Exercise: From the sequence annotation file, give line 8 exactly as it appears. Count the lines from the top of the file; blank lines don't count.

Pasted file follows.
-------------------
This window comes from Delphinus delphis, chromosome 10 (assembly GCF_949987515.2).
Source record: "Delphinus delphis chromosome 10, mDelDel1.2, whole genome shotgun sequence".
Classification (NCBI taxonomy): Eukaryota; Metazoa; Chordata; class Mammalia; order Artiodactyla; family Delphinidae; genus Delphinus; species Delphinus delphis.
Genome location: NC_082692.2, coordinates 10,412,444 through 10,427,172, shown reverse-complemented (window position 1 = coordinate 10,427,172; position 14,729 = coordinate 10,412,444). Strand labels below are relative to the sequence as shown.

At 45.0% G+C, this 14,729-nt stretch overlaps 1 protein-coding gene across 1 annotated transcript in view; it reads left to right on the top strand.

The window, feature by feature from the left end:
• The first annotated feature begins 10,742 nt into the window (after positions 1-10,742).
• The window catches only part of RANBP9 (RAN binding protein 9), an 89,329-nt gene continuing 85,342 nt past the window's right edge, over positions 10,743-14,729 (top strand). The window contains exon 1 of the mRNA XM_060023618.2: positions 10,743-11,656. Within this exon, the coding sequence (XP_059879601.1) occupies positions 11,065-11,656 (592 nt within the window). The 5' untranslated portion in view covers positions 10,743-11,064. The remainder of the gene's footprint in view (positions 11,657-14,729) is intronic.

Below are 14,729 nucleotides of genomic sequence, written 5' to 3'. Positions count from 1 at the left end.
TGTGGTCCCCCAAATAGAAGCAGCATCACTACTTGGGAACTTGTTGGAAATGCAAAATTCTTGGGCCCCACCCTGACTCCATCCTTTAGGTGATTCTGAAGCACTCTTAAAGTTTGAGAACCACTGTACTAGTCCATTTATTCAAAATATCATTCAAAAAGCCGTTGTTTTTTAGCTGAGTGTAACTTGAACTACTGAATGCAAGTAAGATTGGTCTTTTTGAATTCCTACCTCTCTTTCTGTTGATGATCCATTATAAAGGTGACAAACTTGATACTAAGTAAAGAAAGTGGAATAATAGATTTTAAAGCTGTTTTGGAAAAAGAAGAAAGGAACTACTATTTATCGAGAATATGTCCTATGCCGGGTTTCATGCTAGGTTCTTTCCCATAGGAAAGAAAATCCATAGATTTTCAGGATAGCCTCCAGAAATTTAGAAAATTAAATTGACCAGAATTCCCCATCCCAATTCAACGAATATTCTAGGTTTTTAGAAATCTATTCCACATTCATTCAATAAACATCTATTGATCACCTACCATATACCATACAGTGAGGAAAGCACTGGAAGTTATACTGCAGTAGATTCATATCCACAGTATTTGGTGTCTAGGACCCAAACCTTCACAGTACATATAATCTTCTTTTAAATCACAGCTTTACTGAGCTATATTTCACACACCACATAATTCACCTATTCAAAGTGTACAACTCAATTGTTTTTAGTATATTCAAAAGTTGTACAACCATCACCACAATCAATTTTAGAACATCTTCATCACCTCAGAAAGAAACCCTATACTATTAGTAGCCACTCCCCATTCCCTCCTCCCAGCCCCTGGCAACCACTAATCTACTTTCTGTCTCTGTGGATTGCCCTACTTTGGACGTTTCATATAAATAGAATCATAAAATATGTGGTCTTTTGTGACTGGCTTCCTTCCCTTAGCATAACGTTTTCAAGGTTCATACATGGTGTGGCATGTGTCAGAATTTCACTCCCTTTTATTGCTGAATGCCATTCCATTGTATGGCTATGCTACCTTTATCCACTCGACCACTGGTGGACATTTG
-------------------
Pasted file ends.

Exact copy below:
• The window catches only part of RANBP9 (RAN binding protein 9), an 89,329-nt gene continuing 85,342 nt past the window's right edge, over positions 10,743-14,729 (top strand). The window contains exon 1 of the mRNA XM_060023618.2: positions 10,743-11,656. Within this exon, the coding sequence (XP_059879601.1) occupies positions 11,065-11,656 (592 nt within the window). The 5' untranslated portion in view covers positions 10,743-11,064. The remainder of the gene's footprint in view (positions 11,657-14,729) is intronic.